Locals prepare for the challenges of redistricting
This spring, local governments will begin the process of using recently gathered U.S. Census 2010 data to redraw their district lines to reflect population changes. In addition to dealing with local redistricting, some cities and counties also will be addressing the effects of state legislative redistricting.
At the state level, the legislature or a commission handles redistricting, with some states requiring approval from the governor. As legislative district lines are redrawn, cities and counties could find themselves grouped together with new municipalities and under new representation.
“Legislative redistricting determines representation, and it could be that if they redraw districts, your political clout could diminish,” says Jacqueline Byers, director of research and outreach for Washington-based National Association of Counties. “A rural county could be thrown in with an area with very different needs, like an urban area. That can be hard for a representative to get their arms around.”
Predicting how an area’s population change will affect its representation can be difficult, according to the Claremont, Calif.-based Rose Institute of State and Local Government report, “The 2010 Census and California’s 2011 Redistricting.” “Growth will not necessarily translate into control of actual districts because its population may be broken up and used to fill in districts that are centered in other regions,” the report states.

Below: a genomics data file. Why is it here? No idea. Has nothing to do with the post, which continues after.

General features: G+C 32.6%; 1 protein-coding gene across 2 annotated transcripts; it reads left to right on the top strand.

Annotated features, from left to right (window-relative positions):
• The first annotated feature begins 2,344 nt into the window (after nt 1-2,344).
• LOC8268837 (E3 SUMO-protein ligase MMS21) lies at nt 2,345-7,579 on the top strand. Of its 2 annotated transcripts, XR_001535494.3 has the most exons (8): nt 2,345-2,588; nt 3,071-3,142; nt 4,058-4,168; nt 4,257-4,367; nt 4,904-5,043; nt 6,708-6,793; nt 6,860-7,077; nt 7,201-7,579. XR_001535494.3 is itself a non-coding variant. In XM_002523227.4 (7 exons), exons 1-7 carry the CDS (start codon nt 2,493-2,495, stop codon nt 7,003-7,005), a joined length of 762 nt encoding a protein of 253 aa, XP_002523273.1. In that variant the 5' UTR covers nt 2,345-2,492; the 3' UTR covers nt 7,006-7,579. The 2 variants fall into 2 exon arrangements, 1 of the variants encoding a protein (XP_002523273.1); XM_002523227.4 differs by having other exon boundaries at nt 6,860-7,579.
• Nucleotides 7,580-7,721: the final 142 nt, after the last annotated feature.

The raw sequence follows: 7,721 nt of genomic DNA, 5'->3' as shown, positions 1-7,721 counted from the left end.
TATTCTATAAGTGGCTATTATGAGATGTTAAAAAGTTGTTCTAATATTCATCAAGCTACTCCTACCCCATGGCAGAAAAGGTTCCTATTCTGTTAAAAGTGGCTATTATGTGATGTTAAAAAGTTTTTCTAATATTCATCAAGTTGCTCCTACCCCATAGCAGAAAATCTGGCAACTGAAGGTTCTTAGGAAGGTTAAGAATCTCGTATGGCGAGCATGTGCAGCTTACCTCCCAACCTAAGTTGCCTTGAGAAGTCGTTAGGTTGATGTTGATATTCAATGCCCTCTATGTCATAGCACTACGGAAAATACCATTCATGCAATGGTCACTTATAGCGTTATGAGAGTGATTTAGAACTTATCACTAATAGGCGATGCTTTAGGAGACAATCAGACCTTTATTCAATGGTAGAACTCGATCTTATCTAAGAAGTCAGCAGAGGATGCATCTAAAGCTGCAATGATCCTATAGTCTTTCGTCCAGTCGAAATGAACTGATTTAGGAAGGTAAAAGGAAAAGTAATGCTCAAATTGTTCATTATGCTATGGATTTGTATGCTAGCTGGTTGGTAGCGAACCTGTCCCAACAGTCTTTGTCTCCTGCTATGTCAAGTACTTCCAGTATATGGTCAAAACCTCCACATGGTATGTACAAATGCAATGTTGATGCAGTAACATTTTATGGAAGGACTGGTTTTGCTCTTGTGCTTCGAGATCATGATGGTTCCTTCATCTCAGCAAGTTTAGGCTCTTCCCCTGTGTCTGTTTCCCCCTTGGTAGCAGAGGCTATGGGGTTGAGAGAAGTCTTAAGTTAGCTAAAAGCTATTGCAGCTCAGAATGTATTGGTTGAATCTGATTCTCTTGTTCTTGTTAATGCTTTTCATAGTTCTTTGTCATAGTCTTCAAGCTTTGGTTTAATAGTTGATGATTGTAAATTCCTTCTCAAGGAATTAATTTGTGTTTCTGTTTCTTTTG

For example, the report points out that the San Francisco Bay area has not grown as quickly as the rest of the state, particularly the southeastern region, which contains rapidly expanding Riverside and San Bernardino counties. Therefore, the San Francisco area should theoretically lose a district. Yet, instead, the Bay area’s districts could be extended eastward to pick up population.
After cities and counties are shifted into different districts, the affected local leaders will need to begin working with new state representatives. “They’ll have to get to know the legislative members they’ll be interacting with,” says Tim Storey, senior fellow with Washington-based National Conference of State Legislatures.
Until the new districts are final, legislators will be somewhat distracted with the process, Storey adds. “At the legislative level, it’s more complex because there are more people involved, and it takes away from their ability to deal with other issues,” he says. “Most legislatures have a limited session and only so much time.”